Another example of a Christian who gets it.

I’ve said many times that I’d have no problems with most Christians if the majority actually practiced what they preach, but unfortunately those sorts tend to be the exceptions to the rule. Ironically not only do most Christians not understand or follow the tenets of their professed faith, but a good majority of the ones who don’t get it think they’re the only ones who have gotten it right.  Bill McKibben is another one of those exceptions as he demonstrates with an essay he originally wrote this past August titled The Christian Paradox – How a faithful nation gets Jesus wrong. It’s a long, but well written essay that lays out how the most Christian nation on the planet acts in a manner that’s very unChrist-like.

Ours is among the most spiritually homogenous rich nations on earth. Depending on which poll you look at and how the question is asked, somewhere around 85 percent of us call ourselves Christian. Israel, by way of comparison, is 77 percent Jewish. It is true that a smaller number of Americans—about 75 percent—claim they actually pray to God on a daily basis, and only 33 percent say they manage to get to church every week. Still, even if that 85 percent overstates actual practice, it clearly represents aspiration. In fact, there is nothing else that unites more than four fifths of America. Every other statistic one can cite about American behavior is essentially also a measure of the behavior of professed Christians. That’s what America is: a place saturated in Christian identity.

But is it Christian? This is not a matter of angels dancing on the heads of pins. Christ was pretty specific about what he had in mind for his followers. What if we chose some simple criterion—say, giving aid to the poorest people—as a reasonable proxy for Christian behavior? After all, in the days before his crucifixion, when Jesus summed up his message for his disciples, he said the way you could tell the righteous from the damned was by whether they’d fed the hungry, slaked the thirsty, clothed the naked, welcomed the stranger, and visited the prisoner. What would we find then?

In answering this question the first part of Bill’s essay sounds a lot like the recent study which showed that high religious belief is bad for society:

In 2004, as a share of our economy, we ranked second to last, after Italy, among developed countries in government foreign aid. Per capita we each provide fifteen cents a day in official development assistance to poor countries. And it’s not because we were giving to private charities for relief work instead. Such funding increases our average daily donation by just six pennies, to twenty-one cents. It’s also not because Americans were too busy taking care of their own; nearly 18 percent of American children lived in poverty (compared with, say, 8 percent in Sweden). In fact, by pretty much any measure of caring for the least among us you want to propose—childhood nutrition, infant mortality, access to preschool—we come in nearly last among the rich nations, and often by a wide margin. The point is not just that (as everyone already knows) the American nation trails badly in all these categories; it’s that the overwhelmingly Christian American nation trails badly in all these categories, categories to which Jesus paid particular attention. And it’s not as if the numbers are getting better: the U.S. Department of Agriculture reported last year that the number of households that were “food insecure with hunger” had climbed more than 26 percent between 1999 and 2003.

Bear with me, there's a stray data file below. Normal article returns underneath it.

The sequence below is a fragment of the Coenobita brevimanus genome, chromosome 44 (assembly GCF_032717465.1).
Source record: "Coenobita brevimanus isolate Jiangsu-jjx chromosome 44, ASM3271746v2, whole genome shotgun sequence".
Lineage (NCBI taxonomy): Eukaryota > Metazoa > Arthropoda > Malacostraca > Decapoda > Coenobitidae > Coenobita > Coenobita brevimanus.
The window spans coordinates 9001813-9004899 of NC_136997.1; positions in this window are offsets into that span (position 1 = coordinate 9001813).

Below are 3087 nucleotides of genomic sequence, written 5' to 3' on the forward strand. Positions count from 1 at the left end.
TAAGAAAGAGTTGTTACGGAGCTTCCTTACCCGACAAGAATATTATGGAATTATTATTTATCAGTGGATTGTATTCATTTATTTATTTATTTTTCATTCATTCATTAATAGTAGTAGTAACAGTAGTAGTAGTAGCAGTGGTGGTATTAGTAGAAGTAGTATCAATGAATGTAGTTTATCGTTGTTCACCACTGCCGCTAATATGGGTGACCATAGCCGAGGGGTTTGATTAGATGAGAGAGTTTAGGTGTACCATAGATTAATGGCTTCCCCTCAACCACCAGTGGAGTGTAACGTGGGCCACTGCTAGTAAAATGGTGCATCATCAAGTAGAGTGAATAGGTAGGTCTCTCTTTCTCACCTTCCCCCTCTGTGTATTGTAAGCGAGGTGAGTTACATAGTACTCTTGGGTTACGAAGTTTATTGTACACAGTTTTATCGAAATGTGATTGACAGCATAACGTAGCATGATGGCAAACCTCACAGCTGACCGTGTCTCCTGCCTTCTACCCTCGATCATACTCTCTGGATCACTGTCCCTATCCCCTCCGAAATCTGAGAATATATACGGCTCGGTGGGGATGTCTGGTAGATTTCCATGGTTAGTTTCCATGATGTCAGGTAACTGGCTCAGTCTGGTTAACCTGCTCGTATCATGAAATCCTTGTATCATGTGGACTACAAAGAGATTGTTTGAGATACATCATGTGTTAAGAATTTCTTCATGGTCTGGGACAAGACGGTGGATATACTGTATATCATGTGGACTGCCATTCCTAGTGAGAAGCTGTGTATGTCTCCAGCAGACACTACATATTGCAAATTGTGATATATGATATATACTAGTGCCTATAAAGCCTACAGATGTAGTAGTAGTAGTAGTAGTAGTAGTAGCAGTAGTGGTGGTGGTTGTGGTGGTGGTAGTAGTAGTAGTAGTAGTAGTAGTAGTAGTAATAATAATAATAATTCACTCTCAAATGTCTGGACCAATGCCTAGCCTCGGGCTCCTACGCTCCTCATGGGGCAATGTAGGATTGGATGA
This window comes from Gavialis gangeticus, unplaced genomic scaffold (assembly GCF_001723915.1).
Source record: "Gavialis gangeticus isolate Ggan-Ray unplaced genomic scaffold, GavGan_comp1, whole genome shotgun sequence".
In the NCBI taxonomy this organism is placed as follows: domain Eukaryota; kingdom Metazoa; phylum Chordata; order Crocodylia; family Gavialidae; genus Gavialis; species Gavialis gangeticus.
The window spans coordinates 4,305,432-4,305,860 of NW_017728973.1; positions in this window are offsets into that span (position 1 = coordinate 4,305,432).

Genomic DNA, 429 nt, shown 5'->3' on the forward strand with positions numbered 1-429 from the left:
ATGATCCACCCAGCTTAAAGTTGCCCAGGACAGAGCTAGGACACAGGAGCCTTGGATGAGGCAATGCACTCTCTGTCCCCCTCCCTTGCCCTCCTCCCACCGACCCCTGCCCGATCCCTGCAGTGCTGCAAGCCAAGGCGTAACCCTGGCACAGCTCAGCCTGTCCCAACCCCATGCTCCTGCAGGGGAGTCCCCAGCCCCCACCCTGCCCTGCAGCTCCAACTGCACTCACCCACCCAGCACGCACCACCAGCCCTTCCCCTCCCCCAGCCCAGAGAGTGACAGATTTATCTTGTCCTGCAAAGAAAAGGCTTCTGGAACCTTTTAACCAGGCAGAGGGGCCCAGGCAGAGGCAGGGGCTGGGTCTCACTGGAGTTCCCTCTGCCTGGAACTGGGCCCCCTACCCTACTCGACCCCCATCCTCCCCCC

This Christian nation also tends to make personal, as opposed to political, choices that the Bible would seem to frown upon. Despite the Sixth Commandment, we are, of course, the most violent rich nation on earth, with a murder rate four or five times that of our European peers. We have prison populations greater by a factor of six or seven than other rich nations (which at least should give us plenty of opportunity for visiting the prisoners). Having been told to turn the other cheek, we’re the only Western democracy left that executes its citizens, mostly in those states where Christianity is theoretically strongest. Despite Jesus’ strong declarations against divorce, our marriages break up at a rate—just over half—that compares poorly with the European Union’s average of about four in ten. That average may be held down by the fact that Europeans marry less frequently, and by countries, like Italy, where divorce is difficult; still, compare our success with, say, that of the godless Dutch, whose divorce rate is just over 37 percent. Teenage pregnancy? We’re at the top of the charts. Personal self-discipline—like, say, keeping your weight under control? Buying on credit? Running government deficits? Do you need to ask?

From there Bill goes on to offer his theories on what the nature of the problem happens to be: That most American Christians have replaced the Christianity of the Bible with several competing creeds that tend to be focused more on themselves as opposed to their neighbors. After all, as Bill points out, when asked by the Pharisees what the core of the law was Jesus replied with: